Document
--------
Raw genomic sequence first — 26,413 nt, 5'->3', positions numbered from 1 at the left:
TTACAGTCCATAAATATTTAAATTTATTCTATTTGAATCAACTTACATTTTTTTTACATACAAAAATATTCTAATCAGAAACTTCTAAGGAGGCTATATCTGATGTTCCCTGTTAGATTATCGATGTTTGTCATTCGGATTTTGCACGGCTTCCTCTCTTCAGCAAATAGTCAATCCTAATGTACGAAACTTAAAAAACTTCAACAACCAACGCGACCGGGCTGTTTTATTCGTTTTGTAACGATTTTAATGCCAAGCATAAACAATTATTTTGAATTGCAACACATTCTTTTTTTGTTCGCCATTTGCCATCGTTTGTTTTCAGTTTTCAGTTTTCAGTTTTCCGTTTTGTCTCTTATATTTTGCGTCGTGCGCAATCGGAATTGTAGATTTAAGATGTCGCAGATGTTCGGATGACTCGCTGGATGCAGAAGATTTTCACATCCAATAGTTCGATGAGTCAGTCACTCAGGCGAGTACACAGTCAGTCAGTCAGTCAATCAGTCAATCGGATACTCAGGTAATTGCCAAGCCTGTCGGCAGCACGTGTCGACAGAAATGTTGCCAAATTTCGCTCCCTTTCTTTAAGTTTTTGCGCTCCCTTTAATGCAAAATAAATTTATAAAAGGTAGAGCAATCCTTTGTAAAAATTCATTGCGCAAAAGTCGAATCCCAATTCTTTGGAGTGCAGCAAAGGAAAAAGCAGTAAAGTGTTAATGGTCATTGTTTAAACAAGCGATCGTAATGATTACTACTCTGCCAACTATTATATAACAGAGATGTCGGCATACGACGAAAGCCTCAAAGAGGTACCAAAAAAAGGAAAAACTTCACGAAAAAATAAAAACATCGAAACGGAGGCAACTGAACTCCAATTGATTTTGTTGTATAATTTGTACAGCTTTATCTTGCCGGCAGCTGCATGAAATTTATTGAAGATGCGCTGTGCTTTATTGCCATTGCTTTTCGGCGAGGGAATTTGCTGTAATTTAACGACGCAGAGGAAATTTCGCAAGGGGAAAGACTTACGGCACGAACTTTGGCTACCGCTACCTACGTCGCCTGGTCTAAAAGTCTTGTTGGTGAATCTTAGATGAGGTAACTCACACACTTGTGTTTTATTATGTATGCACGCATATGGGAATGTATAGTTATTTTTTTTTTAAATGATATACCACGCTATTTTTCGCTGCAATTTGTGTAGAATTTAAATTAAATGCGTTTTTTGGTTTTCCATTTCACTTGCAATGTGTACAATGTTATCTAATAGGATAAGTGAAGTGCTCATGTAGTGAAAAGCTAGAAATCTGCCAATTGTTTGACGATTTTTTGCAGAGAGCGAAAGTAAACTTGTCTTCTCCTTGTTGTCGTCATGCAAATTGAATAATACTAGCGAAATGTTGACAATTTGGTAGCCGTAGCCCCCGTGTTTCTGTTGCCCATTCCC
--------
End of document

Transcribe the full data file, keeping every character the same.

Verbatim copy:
Raw genomic sequence first — 26,413 nt, 5'->3', positions numbered from 1 at the left:
TTACAGTCCATAAATATTTAAATTTATTCTATTTGAATCAACTTACATTTTTTTTACATACAAAAATATTCTAATCAGAAACTTCTAAGGAGGCTATATCTGATGTTCCCTGTTAGATTATCGATGTTTGTCATTCGGATTTTGCACGGCTTCCTCTCTTCAGCAAATAGTCAATCCTAATGTACGAAACTTAAAAAACTTCAACAACCAACGCGACCGGGCTGTTTTATTCGTTTTGTAACGATTTTAATGCCAAGCATAAACAATTATTTTGAATTGCAACACATTCTTTTTTTGTTCGCCATTTGCCATCGTTTGTTTTCAGTTTTCAGTTTTCAGTTTTCCGTTTTGTCTCTTATATTTTGCGTCGTGCGCAATCGGAATTGTAGATTTAAGATGTCGCAGATGTTCGGATGACTCGCTGGATGCAGAAGATTTTCACATCCAATAGTTCGATGAGTCAGTCACTCAGGCGAGTACACAGTCAGTCAGTCAGTCAATCAGTCAATCGGATACTCAGGTAATTGCCAAGCCTGTCGGCAGCACGTGTCGACAGAAATGTTGCCAAATTTCGCTCCCTTTCTTTAAGTTTTTGCGCTCCCTTTAATGCAAAATAAATTTATAAAAGGTAGAGCAATCCTTTGTAAAAATTCATTGCGCAAAAGTCGAATCCCAATTCTTTGGAGTGCAGCAAAGGAAAAAGCAGTAAAGTGTTAATGGTCATTGTTTAAACAAGCGATCGTAATGATTACTACTCTGCCAACTATTATATAACAGAGATGTCGGCATACGACGAAAGCCTCAAAGAGGTACCAAAAAAAGGAAAAACTTCACGAAAAAATAAAAACATCGAAACGGAGGCAACTGAACTCCAATTGATTTTGTTGTATAATTTGTACAGCTTTATCTTGCCGGCAGCTGCATGAAATTTATTGAAGATGCGCTGTGCTTTATTGCCATTGCTTTTCGGCGAGGGAATTTGCTGTAATTTAACGACGCAGAGGAAATTTCGCAAGGGGAAAGACTTACGGCACGAACTTTGGCTACCGCTACCTACGTCGCCTGGTCTAAAAGTCTTGTTGGTGAATCTTAGATGAGGTAACTCACACACTTGTGTTTTATTATGTATGCACGCATATGGGAATGTATAGTTATTTTTTTTTTAAATGATATACCACGCTATTTTTCGCTGCAATTTGTGTAGAATTTAAATTAAATGCGTTTTTTGGTTTTCCATTTCACTTGCAATGTGTACAATGTTATCTAATAGGATAAGTGAAGTGCTCATGTAGTGAAAAGCTAGAAATCTGCCAATTGTTTGACGATTTTTTGCAGAGAGCGAAAGTAAACTTGTCTTCTCCTTGTTGTCGTCATGCAAATTGAATAATACTAGCGAAATGTTGACAATTTGGTAGCCGTAGCCCCCGTGTTTCTGTTGCCCATTCCC